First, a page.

The Tay Descent can be either a tour or a competitive long distance race and three different distance courses will be offered from 5 miles up to 23 miles in length – all finishing in Perth in the early afternoon. To round off the event there’s an evening ceilidh for all participants. The event coincides with the Annual Scottish Canoe and Kayak Show, Paddle 2010, and participants have access to the talks, workshops, manufacturer and retail stands.
5. Bealach Mor (September)
The Bealach Mor cycle race is a big one, involving a distance of 140km (90 miles) with 3000m of ascent – all in one day. But that’s not all. The route goes over the Bealach-na-Ba (the Pass of the Cattle), the UK’s highest mountain pass, climbing to 2053ft (626m) from sea level in just 6miles (10k). Just take a look at the route profile !!
The race starts in Kinlochewe and completes a circuit of the Applecross Peninsula surrounded by a fabulous unspoilt landscape with outstanding views of the sea and the hills. Most riders aim to finish the race in under 10 hours. The event takes place on 7th September 2013.
For those for whom this seems a little daunting, there’s also the Bealach Beag which is a 44 mile race. However, it also goes over the Bealach na Ba and so it’s a pretty tough challenge in its own right.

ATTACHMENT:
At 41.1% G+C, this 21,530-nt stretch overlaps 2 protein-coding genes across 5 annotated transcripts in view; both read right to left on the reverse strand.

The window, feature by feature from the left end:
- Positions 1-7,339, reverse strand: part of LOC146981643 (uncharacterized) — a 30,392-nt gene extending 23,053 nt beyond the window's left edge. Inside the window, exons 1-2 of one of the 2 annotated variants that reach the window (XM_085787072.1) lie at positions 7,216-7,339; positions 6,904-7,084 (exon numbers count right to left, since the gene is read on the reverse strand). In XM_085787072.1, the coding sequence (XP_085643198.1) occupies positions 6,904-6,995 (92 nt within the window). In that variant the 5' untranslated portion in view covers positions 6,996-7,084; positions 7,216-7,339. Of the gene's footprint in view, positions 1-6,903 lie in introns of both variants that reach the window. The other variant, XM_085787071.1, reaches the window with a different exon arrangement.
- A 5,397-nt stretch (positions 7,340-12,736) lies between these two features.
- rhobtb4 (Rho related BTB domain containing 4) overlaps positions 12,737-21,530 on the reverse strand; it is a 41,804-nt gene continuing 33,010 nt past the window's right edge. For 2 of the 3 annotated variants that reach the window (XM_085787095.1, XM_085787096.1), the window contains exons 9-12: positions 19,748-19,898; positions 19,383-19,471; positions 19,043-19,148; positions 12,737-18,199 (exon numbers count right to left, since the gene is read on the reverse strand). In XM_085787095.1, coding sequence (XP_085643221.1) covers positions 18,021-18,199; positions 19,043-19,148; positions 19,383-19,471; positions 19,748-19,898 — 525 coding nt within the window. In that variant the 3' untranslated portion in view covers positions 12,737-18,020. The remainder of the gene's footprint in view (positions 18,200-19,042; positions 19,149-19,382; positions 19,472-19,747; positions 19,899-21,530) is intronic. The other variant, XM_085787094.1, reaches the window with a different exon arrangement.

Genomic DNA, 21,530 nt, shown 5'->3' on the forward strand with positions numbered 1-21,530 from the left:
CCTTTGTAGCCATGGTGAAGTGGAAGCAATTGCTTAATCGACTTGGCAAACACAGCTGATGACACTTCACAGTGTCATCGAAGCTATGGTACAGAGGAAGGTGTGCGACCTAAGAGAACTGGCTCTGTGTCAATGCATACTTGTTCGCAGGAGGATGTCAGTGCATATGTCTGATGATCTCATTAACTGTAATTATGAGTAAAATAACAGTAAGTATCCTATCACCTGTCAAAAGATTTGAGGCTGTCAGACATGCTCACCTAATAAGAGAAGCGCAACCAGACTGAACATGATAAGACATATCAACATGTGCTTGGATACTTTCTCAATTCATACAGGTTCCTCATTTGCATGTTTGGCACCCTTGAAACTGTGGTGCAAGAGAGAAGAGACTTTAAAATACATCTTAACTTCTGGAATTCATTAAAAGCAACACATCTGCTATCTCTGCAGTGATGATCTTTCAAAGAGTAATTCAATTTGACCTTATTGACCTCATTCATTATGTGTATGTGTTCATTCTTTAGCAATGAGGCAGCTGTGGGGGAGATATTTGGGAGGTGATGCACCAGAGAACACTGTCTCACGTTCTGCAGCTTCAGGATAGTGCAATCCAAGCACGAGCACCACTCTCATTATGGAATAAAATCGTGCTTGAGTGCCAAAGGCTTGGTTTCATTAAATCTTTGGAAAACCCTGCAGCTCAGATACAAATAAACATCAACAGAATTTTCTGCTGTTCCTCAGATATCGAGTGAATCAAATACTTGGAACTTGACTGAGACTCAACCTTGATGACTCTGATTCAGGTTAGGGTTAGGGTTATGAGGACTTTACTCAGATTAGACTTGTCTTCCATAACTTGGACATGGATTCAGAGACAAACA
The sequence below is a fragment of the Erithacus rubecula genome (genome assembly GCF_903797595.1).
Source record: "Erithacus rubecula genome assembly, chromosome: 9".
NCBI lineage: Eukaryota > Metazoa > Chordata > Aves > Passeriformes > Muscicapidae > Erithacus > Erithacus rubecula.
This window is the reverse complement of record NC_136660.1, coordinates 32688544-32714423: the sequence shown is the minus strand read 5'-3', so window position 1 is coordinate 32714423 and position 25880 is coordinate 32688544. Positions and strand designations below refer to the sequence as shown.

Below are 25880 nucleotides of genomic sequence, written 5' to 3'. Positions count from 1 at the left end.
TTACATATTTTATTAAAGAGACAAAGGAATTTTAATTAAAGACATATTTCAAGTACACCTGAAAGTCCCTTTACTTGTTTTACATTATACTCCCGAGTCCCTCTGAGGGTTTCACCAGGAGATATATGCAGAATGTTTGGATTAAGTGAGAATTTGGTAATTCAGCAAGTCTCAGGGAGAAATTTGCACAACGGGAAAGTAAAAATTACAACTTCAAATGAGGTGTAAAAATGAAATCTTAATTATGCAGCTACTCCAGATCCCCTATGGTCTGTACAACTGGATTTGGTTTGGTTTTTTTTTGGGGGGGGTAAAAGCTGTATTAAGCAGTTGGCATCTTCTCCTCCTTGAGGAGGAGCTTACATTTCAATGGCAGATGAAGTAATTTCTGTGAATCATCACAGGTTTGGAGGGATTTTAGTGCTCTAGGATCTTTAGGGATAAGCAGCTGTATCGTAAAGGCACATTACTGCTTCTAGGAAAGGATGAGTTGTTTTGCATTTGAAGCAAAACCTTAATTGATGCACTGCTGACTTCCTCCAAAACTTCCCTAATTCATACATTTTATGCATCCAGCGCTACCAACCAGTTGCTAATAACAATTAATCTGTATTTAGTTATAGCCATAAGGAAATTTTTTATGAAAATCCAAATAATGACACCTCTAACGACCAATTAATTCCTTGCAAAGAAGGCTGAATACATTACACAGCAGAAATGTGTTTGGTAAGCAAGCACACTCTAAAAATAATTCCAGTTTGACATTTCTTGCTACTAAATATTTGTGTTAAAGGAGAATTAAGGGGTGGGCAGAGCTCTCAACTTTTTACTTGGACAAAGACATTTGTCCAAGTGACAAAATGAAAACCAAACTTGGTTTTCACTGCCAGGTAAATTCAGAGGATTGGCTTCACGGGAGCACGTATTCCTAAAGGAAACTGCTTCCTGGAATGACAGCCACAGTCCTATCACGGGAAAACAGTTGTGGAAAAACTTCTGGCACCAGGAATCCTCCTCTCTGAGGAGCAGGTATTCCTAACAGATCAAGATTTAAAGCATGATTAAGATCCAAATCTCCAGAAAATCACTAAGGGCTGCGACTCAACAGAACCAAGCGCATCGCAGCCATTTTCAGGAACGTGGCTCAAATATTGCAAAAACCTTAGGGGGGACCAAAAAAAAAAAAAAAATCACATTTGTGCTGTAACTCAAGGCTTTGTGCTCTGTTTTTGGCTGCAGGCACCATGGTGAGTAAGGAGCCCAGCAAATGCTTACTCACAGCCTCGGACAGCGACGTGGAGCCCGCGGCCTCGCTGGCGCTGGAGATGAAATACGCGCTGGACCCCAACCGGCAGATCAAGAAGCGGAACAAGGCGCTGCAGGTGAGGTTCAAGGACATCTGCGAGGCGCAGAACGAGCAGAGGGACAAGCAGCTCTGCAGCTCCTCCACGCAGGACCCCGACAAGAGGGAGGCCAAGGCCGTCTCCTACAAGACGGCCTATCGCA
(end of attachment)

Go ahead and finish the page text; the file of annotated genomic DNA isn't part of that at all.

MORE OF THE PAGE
4. Scotland Coast to Coast (September)
The Scotland Coast to Coast endurance race sets the challenge of crossing Scotland from east to west (that’s Nairn to Ballachulish) in a weekend. The 2013 event takes place on 14 – 15 September. It involves cycling 80 miles, running 23 miles and kayaking 2 miles - just over 100 miles in all – and takes in some of the most iconic locations and amazing views in the Scottish Highlands: Loch Ness, the Great Glen, Ben Nevis and Glen Coe.
There are two categories in this adventure race: Challenger and Expert, with pairs or soloists equally welcome. Both categories race the same route, the only difference being that the Experts complete it in one day rather than two. Check out this great video of the race highlights.
3. West Highland Way Race (June)
The West Highland Way Race is a 95 mile, 14,760ft ascent trail race along the route of the West Highland Way long distance footpath. Participants start at Milngavie Railway Station (7 miles north of Glasgow) at 1am on Saturday 22nd June 2013 and run/jog/walk to Fort William Leisure Centre by noon on the Sunday 23rd June 2013 (35 hours).